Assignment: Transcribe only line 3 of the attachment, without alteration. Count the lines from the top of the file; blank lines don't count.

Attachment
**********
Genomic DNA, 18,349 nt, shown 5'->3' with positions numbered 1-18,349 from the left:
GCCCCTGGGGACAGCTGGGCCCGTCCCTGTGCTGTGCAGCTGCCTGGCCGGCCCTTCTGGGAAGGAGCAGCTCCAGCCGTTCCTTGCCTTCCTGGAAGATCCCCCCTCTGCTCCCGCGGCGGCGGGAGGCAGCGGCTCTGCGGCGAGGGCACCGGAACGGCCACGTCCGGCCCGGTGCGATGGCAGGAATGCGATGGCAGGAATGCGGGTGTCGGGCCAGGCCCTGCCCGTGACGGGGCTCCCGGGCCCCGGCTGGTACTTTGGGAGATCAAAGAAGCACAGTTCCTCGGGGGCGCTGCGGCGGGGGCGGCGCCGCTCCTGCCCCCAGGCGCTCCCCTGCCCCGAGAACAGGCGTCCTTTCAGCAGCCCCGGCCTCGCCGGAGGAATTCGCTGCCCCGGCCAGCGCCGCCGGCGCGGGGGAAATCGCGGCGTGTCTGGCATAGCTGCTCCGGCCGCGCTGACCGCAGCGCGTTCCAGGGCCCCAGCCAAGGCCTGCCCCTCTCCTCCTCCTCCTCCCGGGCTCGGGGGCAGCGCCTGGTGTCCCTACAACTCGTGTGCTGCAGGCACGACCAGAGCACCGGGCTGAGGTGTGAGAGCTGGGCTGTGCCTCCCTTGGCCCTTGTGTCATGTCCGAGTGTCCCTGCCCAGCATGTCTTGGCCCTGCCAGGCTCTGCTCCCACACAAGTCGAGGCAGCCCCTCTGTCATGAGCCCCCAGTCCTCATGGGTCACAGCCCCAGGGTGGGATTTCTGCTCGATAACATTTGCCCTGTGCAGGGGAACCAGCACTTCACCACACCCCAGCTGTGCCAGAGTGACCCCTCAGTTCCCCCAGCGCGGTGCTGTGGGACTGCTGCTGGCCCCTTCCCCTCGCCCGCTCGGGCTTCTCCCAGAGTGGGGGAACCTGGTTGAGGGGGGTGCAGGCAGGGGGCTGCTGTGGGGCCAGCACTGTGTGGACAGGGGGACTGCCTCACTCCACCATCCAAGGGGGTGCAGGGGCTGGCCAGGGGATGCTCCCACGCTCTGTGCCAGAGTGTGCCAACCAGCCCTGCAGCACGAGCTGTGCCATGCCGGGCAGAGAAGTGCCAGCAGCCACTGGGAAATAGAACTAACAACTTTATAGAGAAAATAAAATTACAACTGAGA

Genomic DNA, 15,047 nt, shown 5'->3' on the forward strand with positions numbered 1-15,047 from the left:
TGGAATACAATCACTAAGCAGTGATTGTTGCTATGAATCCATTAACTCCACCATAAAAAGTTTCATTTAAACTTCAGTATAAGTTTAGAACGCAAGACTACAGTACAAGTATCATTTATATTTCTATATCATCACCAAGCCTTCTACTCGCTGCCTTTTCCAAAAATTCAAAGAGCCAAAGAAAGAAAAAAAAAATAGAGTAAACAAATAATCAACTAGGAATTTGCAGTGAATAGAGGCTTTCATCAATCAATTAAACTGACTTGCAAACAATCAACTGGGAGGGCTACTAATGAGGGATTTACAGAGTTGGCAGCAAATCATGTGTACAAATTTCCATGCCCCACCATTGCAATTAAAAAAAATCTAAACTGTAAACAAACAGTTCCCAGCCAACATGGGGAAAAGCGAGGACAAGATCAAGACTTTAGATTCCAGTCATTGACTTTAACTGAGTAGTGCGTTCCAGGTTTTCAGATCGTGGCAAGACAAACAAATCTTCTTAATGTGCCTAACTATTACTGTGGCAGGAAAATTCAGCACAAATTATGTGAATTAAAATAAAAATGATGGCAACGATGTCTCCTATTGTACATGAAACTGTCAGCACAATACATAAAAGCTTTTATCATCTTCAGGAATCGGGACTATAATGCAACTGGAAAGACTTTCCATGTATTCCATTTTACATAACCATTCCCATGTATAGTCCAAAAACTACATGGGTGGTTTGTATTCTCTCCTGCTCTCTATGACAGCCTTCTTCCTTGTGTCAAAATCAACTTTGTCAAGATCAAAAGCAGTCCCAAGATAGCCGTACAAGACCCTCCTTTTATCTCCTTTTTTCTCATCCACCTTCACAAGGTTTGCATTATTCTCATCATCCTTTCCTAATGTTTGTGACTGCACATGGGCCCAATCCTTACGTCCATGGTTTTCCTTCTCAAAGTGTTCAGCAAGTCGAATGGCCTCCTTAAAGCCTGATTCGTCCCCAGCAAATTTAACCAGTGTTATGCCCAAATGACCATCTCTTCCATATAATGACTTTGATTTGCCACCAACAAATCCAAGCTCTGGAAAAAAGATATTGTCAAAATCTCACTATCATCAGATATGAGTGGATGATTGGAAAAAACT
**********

Genomic DNA, 15,047 nt, shown 5'->3' on the forward strand with positions numbered 1-15,047 from the left: